A systematic review was conducted to evaluate the success rate of dental implants placed in the incisive canal region and the complications related to this procedure. An electronic search was performed in the PubMed, Scopus, and Web of Science databases. Articles reporting the incisive canal deflation technique or neurovascular bundle lateralization technique, with or without concomitant dental implant installation and grafting procedures, were evaluated. Ten articles met the inclusion criteria; only one retrospective study and one longitudinal clinical trial were found. A total of 91 implants were installed in this region, and implant success ranged from 84.6% to 100%. With regard to complications, three articles reported temporary sensory loss. Permanent sensory loss in the palatal mucosa region was reported in one study applying neurovascular bundle lateralization. Five studies were assessed in the quality analysis: four were of moderate quality and one was of low quality. Although a high success rate was described in the selected studies, caution is recommended when dental implants are installed in the incisive canal region due to the low level of evidence available. Regarding complications, there are no parameters for predicting the occurrence of sensory disturbances or the extent of damage with the use of incisive canal deflation or neurovascular bundle lateralization.
Rehabilitation of the anterior maxillary region remains a clinical challenge in dental implantology. Predictable and precise planning and execution of the treatment are essential to achieve good aesthetic, phonetic, and functional outcomes .
Post-extraction dental bone resorption may hinder the placement of dental implants in this region , especially in cases where the patient has had an edentulous segment for a long period of time, and also in complex cases where there is bone loss due to trauma. Thus, it is often necessary to perform grafting procedures prior to implant placement. Guided bone regeneration with barrier membranes, ridge expansion of the alveolar process, and particulate bone and bone block procedures are among the surgical grafting techniques currently in use, as well as combinations of these techniques. Different types of graft may be used, such as autogenous bone (from the same patient), allogeneic bone (from individuals of the same species), xenogeneic bone (from a different species to that of the recipient), and alloplastic material (biomaterial of synthetic origin) . However, in complex cases of bone atrophy, particularly those that occur in the anterior maxilla, options for reconstructive grafting and the distribution of implants in the edentulous segment may be restricted due to an insufficient height and thickness of bone, as well as the presence of important anatomical structures such as the incisive canal.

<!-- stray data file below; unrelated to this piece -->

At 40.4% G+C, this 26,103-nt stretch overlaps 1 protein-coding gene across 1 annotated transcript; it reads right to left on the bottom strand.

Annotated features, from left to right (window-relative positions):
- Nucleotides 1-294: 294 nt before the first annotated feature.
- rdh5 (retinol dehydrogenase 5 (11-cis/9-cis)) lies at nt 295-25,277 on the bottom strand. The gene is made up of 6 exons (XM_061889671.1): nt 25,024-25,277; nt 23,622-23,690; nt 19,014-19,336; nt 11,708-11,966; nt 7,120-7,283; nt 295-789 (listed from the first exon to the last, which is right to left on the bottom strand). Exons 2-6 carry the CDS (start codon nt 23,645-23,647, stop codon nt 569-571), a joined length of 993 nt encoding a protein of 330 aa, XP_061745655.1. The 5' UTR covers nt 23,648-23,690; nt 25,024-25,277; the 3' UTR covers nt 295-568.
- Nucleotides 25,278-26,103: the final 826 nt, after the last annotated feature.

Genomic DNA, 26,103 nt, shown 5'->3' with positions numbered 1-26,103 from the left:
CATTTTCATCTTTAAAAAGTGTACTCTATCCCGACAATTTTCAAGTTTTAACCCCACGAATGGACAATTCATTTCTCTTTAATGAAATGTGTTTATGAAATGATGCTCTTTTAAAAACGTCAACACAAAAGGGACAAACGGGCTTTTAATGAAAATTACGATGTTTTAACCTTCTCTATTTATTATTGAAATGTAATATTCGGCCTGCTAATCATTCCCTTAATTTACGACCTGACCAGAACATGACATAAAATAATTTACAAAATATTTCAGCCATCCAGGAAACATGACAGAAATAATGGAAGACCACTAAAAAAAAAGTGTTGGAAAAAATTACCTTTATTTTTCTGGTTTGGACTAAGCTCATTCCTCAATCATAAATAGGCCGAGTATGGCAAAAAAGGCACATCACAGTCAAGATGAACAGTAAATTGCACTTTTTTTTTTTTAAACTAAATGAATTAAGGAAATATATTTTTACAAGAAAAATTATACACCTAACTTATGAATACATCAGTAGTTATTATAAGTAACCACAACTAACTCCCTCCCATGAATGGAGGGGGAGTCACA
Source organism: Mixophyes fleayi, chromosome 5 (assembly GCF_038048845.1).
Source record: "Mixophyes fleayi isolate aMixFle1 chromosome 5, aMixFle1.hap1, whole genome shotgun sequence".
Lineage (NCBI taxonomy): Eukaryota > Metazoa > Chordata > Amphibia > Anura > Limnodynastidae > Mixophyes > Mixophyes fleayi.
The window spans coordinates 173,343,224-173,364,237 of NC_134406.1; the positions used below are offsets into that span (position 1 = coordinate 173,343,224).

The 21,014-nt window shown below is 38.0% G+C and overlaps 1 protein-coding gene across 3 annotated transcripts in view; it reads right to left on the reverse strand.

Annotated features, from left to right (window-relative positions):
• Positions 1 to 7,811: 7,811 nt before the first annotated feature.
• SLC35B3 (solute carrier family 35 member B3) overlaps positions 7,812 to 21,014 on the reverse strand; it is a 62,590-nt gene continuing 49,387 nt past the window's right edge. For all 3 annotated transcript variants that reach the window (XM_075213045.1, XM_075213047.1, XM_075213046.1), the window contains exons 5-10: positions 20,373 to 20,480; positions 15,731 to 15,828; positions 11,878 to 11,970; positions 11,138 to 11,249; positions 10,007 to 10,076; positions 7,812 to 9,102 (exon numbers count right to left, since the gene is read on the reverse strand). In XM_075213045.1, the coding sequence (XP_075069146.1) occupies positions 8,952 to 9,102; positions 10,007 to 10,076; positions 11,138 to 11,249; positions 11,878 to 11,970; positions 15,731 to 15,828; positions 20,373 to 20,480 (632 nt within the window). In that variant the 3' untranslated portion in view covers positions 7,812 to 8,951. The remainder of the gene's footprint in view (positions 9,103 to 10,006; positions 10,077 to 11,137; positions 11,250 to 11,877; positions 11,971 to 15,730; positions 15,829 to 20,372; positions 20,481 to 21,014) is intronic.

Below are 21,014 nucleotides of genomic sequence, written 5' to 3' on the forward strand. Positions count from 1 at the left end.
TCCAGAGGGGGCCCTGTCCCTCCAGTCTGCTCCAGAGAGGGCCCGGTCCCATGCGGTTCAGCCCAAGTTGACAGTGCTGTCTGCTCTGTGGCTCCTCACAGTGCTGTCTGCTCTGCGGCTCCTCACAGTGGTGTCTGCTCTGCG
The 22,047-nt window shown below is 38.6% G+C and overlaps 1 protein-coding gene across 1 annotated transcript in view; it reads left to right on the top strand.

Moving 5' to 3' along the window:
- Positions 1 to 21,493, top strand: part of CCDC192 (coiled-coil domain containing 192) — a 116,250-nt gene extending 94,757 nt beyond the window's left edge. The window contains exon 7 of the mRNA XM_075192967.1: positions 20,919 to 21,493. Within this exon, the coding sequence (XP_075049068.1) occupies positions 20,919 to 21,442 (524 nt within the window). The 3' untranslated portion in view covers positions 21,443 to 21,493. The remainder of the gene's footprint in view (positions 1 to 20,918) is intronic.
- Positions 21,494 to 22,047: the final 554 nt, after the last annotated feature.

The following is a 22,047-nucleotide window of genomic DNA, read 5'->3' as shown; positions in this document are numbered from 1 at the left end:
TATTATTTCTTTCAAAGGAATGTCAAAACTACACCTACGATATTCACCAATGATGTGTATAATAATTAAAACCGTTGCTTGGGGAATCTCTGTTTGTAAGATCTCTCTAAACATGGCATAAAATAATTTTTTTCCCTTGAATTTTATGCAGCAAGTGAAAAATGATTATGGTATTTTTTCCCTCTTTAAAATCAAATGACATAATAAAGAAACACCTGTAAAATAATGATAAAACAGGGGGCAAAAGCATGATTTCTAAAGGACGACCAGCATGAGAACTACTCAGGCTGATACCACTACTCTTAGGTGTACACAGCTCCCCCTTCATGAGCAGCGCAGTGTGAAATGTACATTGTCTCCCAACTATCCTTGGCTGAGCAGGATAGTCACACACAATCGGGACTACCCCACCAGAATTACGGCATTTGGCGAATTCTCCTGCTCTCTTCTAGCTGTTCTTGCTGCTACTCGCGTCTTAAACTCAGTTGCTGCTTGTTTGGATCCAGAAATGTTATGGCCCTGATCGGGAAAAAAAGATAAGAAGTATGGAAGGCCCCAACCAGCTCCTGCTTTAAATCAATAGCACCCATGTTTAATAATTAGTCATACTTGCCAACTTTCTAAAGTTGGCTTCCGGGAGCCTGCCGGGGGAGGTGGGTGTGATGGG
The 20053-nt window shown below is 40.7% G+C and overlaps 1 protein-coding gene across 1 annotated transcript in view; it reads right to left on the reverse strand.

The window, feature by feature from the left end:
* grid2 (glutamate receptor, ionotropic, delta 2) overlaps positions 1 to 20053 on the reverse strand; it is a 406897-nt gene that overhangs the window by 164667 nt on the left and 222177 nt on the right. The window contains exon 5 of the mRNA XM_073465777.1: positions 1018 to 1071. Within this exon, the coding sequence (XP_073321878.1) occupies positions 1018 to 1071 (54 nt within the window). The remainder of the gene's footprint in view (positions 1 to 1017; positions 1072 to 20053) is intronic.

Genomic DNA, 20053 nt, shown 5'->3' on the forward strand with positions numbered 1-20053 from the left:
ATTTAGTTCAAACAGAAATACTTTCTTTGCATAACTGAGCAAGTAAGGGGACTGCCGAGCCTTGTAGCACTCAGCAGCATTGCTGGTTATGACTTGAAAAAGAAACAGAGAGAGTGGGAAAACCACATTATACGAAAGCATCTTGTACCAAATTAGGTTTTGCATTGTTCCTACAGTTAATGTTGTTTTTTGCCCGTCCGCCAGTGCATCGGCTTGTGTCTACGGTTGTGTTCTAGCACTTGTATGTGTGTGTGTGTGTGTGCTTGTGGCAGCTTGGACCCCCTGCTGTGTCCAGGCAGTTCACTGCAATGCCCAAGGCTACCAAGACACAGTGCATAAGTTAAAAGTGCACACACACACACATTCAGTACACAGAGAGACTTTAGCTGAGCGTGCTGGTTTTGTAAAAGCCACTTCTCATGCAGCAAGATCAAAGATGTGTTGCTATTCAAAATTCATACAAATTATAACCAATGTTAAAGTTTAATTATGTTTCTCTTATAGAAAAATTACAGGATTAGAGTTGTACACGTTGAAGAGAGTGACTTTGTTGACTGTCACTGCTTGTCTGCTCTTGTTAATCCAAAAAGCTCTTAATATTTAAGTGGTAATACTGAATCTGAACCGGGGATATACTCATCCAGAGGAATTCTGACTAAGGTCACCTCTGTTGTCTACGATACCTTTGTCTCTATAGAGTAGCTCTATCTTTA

The incisive canal is located in the midline of the maxilla, and its foramen is described as a funnel-shaped hole situated between the two halves of the palate, behind the upper central incisors . This canal contains the nasopalatine nerve and the terminal branch of the nasopalatine artery, which provide innervation and vascularization to the palatal region from canine to canine. These structures also form anastomoses with the greater palatine nerve and artery, so there is a collateral neurovascular supply . Great variations in the shape and size of this canal are reported in the literature . The dental status of the anterior maxilla (presence or absence of one or two central incisors), as well as patient sex and age, can have an influence on the morphology of the canal .
Bone graft filling of the site for anterior maxilla dental implant rehabilitation has been performed successfully using two techniques: incisive canal deflation and neurovascular bundle lateralization . The former consists of the removal of the neurovascular bundle and the use of a particulate graft, which can be concomitant or not with dental implant placement, while the latter is described as the manipulation of the neurovascular bundle in a posterior direction, usually associated with bone grafting, with or without concomitant dental implant installation. There have been reports of the occurrence of complications, such as hyperesthesia and hypoesthesia, with the use of both of these techniques .
This surgical procedure can provide an elective anchorage area for dental implants in a region thought to be critical. This systematic literature review was performed to obtain an answer to the following guiding question: What is the success rate of dental implants installed in the incisive canal region and what are the complications that can be expected with this type of surgery?